Ilya S. Savenok, Getty Images The sad news came across late Wednesday afternoon…
- Posted on Jan 27th 2010 12:00PM by Kenneth Partridge
Decked out in a kind of winged leopard-print jacket, hot-pink tights and yellow Doc Martens, Bones mixed a handful of tunes from her forthcoming debut, 'Bone of My Bones,' with two seemingly incongruous covers: the Stooges' 'I Wanna Be Your Dog' and Pink Floyd's 'Another Brick in the Wall.'
All around her, crazily dressed band mates -- a 'Pirates of the Caribbean' guitarist, two 'Alice in Wonderland' backing vocalist-dancers and a keyboardist whose sky-blue suit was speckled with what the great painter Bob Ross would have called "happy little clouds," among them -- bopped along with her hyper-aerobic dash-of-everything dance-pop.
At times, it was like watching a sugar-addled toddler -- one with access to bass synths, saxophones, and a sewing machine -- put on the greatest show the stuffed animals in her bedroom have ever seen.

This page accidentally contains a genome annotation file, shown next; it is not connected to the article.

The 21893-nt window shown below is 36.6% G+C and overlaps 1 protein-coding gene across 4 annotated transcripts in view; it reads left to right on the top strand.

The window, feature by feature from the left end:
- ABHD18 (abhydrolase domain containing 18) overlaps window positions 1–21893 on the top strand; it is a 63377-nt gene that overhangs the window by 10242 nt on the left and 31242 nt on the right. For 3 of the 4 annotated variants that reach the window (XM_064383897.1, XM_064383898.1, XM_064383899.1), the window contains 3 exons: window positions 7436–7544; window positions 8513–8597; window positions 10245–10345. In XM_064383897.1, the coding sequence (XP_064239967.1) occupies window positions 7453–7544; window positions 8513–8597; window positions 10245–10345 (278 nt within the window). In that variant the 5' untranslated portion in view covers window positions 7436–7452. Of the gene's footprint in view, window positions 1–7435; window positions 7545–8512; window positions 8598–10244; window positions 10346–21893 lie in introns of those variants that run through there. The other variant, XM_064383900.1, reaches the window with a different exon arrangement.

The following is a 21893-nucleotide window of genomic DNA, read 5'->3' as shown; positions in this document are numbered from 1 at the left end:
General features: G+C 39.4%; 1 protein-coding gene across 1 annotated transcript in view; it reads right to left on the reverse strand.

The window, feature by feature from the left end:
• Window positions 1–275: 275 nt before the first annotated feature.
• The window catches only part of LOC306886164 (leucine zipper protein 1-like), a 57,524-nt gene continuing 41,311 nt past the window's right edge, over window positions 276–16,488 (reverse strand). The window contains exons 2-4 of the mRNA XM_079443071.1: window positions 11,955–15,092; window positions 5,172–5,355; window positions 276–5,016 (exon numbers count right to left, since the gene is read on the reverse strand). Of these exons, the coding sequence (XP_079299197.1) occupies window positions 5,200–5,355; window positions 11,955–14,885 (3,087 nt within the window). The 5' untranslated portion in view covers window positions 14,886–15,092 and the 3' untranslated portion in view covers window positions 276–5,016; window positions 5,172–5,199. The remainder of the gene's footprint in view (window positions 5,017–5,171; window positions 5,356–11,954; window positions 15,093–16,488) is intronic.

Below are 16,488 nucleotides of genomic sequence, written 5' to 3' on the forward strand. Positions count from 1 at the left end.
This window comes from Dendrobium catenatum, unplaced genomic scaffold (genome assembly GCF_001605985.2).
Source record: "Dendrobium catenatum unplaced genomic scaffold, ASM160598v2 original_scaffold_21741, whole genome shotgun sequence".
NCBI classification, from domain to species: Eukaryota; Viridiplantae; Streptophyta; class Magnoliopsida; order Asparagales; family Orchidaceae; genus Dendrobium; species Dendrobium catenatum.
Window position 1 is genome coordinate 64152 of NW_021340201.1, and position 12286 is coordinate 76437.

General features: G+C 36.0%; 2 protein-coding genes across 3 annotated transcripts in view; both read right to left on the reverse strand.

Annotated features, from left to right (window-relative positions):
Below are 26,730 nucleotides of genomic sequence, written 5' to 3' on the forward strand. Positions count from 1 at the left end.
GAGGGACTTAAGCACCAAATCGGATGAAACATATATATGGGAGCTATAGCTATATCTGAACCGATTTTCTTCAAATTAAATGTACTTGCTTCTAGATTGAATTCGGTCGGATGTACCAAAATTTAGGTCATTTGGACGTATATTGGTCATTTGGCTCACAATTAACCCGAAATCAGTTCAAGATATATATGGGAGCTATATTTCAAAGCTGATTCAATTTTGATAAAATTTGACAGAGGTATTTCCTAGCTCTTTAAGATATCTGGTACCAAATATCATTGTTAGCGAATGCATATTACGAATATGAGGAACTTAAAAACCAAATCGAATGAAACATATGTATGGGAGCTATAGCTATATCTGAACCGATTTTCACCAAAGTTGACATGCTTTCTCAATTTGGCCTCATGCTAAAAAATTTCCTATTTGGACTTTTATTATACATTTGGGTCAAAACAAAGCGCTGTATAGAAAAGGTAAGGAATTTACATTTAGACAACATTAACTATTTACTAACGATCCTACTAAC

Bones hails from London, but she's been playing regularly in the United States for a couple of years, building buzz for an album that, for one reason or another, has been out since the summer in Japan but has yet to drop on either side of the Atlantic.
Tuesday's audience must have been made up of either illegal downloaders or faithful visitors to Bones' MySpace page, as fans sang along with nearly every tune. The singer was having some trouble with her vocal monitors, and while she managed to stay on key, her inability to hear herself properly may have led to the porpoise-like yodels she nicked from one of her heroes, Slits singer Ari Up.
On record, Bones' music is busy, exuberant, and lots of fun. Live, it's all of those things, too, only far looser and less precise. With its stitched-together dance-punk drums and violins, standout 'The Muzik' recalled that space-disco number heard in Jabba's palace at the beginning of 'Return of the Jedi.' During the charmingly titled 'Don't Fart on My Heart,' some fans blew whistles, their shrill exhalations giving the tune its umpteenth sonic layer.
Bones is often compared to M.I.A. and Karen O, but she's less intimidating and enigmatic than those artists. When she's onstage, she's not afraid to smile and let her enthusiasm shine through. Many years and one name change ago, Bones got her start as a child actor. Now that she's switched to music, she's done playing characters.